Although many people are able to recognize the names of a few greats of contemporary history — Queen Elizabeth, Henry VIII, Ivan the Terrible — the name Tokugawa Ieyasu generally does not ring a bell.
Morgan Pitelka, associate professor of Asian Studies and director of the Carolina Asia Center, is doing what he can to remedy that notion.
Pitelka gave a lecture on Tuesday about Ieyasu at Flyleaf Books as part of the UNC Program in the Humanities’ “Spotlight on Scholars” series, a subset of the Program in the Humanities organization that focuses on scholars doing interesting work.
Ieyasu founded the the Tokugawa Shogunate, the government that ruled Japan from 1603 until the Meiji Restoration of 1868.
Pitelka said he wasn’t interested in a biographical approach, but instead wanted to look at Ieyasu in terms of his social context.
“I’m especially interested in material culture — the history of things — and therefore focused on practices like the tea ceremony, gift giving, collecting, display, and the tools of warfare in my research.”
Interim director of the UNC Program in the Humanities in Action, Max Owre, said the “Spotlight on Scholars” series does not differ much from the other Program in the Humanities, Humanities in Action, which Flyleaf also hosts.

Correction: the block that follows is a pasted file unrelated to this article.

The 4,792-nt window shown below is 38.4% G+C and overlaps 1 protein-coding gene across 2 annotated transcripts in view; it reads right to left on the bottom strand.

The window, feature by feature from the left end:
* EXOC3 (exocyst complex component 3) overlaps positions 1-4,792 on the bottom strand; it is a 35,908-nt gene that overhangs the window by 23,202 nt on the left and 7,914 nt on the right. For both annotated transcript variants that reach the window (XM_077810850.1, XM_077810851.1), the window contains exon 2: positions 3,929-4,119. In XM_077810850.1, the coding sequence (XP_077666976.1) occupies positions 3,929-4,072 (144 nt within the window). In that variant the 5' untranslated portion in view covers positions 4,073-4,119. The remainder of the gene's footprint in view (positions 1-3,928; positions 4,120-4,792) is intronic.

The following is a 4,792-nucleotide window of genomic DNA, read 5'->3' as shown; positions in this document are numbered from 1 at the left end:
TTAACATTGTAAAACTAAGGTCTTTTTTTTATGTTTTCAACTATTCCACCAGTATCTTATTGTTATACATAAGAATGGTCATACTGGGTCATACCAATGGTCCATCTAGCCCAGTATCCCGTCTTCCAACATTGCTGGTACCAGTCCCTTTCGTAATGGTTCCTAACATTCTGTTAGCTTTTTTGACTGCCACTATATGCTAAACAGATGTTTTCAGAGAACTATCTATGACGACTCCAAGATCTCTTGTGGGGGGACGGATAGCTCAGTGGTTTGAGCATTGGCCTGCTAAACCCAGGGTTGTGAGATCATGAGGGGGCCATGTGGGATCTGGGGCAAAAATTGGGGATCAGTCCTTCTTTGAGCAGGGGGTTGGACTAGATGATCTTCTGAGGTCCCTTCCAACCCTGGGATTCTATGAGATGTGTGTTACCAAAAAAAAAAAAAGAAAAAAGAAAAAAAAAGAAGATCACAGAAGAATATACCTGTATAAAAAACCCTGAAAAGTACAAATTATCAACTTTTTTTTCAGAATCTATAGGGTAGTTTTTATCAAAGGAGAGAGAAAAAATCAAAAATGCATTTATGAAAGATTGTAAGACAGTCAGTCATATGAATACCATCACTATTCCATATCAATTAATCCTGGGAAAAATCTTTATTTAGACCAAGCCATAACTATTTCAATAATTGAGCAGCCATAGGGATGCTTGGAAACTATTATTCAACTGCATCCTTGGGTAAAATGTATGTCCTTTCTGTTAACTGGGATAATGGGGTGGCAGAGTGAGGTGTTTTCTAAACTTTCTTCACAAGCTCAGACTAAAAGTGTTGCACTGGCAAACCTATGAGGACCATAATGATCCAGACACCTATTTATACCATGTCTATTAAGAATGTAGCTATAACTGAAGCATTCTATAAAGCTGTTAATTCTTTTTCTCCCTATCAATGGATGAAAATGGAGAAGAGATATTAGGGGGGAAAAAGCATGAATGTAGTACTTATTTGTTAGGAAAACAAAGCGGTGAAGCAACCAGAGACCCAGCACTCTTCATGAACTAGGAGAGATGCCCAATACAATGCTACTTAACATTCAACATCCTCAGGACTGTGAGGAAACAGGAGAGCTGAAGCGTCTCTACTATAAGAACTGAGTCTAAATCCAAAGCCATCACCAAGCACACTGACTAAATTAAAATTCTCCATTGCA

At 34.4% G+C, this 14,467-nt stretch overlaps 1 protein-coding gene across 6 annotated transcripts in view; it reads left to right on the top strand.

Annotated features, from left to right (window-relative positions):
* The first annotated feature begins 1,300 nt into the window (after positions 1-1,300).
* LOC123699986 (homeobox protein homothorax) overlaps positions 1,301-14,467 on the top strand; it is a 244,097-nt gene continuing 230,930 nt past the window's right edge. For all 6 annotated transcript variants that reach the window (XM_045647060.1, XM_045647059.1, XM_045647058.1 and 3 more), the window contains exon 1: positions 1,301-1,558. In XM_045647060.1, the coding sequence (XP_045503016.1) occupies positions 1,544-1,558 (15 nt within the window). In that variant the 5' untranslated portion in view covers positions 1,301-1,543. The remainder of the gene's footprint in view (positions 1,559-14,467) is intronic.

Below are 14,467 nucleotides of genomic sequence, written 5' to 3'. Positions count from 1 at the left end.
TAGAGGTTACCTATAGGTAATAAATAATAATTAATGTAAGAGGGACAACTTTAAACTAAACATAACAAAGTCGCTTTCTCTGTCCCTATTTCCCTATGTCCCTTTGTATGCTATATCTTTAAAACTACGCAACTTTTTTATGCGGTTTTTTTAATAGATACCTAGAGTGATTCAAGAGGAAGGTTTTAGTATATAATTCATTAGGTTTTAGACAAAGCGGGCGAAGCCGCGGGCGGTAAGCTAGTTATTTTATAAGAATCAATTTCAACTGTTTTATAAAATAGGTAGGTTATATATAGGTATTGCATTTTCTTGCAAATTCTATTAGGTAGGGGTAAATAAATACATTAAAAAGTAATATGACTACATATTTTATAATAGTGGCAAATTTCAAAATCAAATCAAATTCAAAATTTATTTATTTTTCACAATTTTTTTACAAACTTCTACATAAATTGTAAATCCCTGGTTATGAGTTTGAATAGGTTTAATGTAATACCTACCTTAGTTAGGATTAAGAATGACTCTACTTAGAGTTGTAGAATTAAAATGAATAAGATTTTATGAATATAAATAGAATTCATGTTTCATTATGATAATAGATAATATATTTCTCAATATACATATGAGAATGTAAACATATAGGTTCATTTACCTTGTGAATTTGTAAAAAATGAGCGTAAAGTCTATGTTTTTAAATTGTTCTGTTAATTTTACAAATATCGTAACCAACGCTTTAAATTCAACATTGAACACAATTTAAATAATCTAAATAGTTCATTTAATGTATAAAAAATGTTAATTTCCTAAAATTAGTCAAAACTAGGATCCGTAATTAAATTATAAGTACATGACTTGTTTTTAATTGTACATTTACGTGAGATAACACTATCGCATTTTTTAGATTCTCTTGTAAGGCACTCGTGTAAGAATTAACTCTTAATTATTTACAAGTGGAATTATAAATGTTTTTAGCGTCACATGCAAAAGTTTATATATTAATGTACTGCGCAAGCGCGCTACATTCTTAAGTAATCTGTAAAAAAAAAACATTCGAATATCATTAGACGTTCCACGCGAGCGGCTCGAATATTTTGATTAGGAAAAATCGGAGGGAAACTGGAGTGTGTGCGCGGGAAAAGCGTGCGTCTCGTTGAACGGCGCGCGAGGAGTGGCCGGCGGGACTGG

Humanities in Action, however, focuses on applying concepts learned in humanities departments to real-world settings, he said.
“‘Spotlight on Scholars’ deals with issues that don’t have a lot of coverage. It’s really an opportunity to expose people to information that they might not come across in their general approach on daily life,” Owre said. “[Tokugawa Ieyasu] is certainly a topic that you’re not going to come across.
“This particular series (Spotlight on Scholars) is very eclectic, and we look around for people doing on interesting works.”
Pitelka said that he was asked by Owre to give a presentation on Ieyasu because of his extensive research.
Two years ago, Pitelka spent time at the National Humanities Center at Research Triangle Park, where he wrote a manuscript for “Art, Agency, and Networks in the Career of Tokugawa Ieyasu,” a book on which he based this lecture.
Pitelka — the son of a potter and a historian — said that he’s always been interested in art history.
He said his love for Japanese culture is deeper than a mere interest, though. Pitelka is hoping to inspire a larger group of people.
“I think that our culture tends to belittle the value of the arts and to privilege other fields of human activity — economics, politics, science — as ‘real’ history,” he said.
“But in the case of 16th and 17th century Japan, it is quite clear that the arts were part of the political sphere, and played a vital role in the civil wars and reunification for which this age is quite well known.”
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